• Tue
  • Dec 23, 2014
  • Updated: 10:22am
CommentInsight & Opinion

Foreign companies must lose their arrogance to win big in China

Edward Tse says business models that worked elsewhere won't do well in complex local economy

PUBLISHED : Monday, 07 April, 2014, 6:13pm
UPDATED : Tuesday, 08 April, 2014, 1:38am

A cover story earlier this year in The Economist featured the headline "China loses its allure". The key point was that, although in the past 30 years a large number of multinational companies have gone to mainland China to invest, this gold rush is now over, even though opportunities remain.

The key reasons, it said, include the slowdown of China's economy and continuously rising costs; the fact that, even today, many sectors are still not entirely open for foreign companies; the emergence of local competition that has created new competitive threats; and the fact that China's diversity across regions requires different strategies and operating models.

But has China really lost its allure? The answer depends on the type of company and its development strategies. In fact, for some multinationals, China may even be providing more allure today.

As China has opened up, so the importance of foreign companies in the nation's economy has increased. They have brought, among other things, capital, technology, management techniques, business models and ways to develop human resources.

After more than 20 years, the experience of multinationals in China is clearly divided. For quite a number, China has become their most important market in the world, or one of the most important. The most notable case is probably the Yum Group's KFC; more than half their global revenue and profit now come from China. Other notable examples include General Motors, Volkswagen, BMW and Apple.

At the same time, many others have tried their hand in China and eventually decided to leave. Some better-known cases include Best Buy, Mattel, Media Markt and eBay. Foreign multinationals' experience spans the entire spectrum. Why?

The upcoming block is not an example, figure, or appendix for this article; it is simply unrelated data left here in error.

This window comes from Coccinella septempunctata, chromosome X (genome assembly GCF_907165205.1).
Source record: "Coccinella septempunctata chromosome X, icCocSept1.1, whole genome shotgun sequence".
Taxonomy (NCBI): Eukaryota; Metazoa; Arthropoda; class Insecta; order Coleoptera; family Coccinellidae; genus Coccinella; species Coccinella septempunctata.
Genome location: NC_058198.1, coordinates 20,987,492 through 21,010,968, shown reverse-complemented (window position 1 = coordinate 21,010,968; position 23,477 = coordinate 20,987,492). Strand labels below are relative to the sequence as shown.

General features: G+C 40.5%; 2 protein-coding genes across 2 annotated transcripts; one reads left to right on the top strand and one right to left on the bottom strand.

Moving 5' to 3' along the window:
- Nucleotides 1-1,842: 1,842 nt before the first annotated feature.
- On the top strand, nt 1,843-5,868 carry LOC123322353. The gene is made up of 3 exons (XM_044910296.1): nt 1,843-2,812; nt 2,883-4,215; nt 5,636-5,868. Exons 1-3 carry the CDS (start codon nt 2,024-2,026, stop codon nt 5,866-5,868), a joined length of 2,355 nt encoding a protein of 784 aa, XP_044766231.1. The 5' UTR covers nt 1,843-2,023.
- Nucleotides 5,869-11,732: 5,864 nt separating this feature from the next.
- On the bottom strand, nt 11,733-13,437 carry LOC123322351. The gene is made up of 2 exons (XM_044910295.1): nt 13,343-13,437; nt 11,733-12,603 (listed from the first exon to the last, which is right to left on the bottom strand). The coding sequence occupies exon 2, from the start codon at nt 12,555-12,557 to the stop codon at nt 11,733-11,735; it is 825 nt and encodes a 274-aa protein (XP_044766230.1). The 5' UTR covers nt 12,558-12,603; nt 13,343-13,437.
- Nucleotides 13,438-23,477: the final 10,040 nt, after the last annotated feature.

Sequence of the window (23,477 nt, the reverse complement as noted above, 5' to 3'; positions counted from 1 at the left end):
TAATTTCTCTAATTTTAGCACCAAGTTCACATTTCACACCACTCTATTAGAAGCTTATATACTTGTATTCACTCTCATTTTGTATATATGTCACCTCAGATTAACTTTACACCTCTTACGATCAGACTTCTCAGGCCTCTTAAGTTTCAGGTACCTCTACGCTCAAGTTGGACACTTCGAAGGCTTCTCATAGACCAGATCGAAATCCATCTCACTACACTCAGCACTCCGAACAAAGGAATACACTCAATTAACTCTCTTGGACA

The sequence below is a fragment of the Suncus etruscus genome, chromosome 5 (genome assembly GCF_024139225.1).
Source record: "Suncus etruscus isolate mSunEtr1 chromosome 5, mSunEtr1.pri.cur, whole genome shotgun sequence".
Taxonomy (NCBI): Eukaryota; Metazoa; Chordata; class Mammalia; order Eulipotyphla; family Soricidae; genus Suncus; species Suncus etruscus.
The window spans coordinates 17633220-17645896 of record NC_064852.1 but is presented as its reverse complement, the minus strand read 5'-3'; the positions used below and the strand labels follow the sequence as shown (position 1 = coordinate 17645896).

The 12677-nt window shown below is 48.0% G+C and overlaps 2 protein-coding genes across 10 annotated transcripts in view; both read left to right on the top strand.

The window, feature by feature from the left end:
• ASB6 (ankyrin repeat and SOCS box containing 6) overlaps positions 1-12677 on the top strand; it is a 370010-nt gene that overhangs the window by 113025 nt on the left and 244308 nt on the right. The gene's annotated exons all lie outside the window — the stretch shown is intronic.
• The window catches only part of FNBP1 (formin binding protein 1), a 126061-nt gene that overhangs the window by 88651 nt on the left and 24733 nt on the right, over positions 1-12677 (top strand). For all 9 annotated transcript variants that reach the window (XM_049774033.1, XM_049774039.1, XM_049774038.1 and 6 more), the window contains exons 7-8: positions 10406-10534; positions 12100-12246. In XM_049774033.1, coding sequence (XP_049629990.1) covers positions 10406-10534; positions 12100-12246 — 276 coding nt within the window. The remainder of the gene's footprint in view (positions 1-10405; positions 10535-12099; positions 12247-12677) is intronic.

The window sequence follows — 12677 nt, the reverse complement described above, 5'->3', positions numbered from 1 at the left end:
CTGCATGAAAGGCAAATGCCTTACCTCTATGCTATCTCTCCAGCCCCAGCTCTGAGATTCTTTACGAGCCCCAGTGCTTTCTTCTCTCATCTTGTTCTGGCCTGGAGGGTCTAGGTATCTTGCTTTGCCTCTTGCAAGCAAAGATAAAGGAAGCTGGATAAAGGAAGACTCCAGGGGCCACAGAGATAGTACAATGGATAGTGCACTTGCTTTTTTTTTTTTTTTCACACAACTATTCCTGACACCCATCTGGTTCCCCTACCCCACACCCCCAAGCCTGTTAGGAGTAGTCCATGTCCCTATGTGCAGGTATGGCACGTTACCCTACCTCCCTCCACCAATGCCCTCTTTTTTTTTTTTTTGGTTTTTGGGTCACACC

For many, a common mistake was to assume the China market was the same as their other markets in the rest of the world. They believed that since they have been successful elsewhere, it would be easy to do so in China as well. They tended to apply their global business model to China.

Paradoxically, the more successful a multinational is in the rest of the world, the more confidence it has in applying its usual business model to China. However, after their entry, many discovered that China's market was often much more complicated than other markets. Their original business model only allowed these companies to penetrate a small part of China's market; often only the top end of their customer base or product pyramid.

Even worse, some foreign business models didn't actually work in China. A classic case was Home Depot from the US. Its business model relies on customers who enjoy DIY. However, there's no such culture in China and so the business never really took off.

The root cause of many multinationals' dismal performance is, I believe, their "arrogant" DNA. When they expanded their business internationally, many were quite successful. Their products, services, brands and business models often helped them capture advantageous positions. Over time, this led many to believe they had a high probability of success wherever they went.

China's market, however, has given multinationals an important and costly lesson. Over the past 20 years or more, China's economy has developed into a complicated, fast-changing and often ambiguous operating environment. There are several reasons for this, including: the transition from a planned to a market economy; a mixed economy that includes state-owned enterprises, private firms, foreign companies and "mixed-equity companies"; and, an isolated country increasingly integrating with the outside world.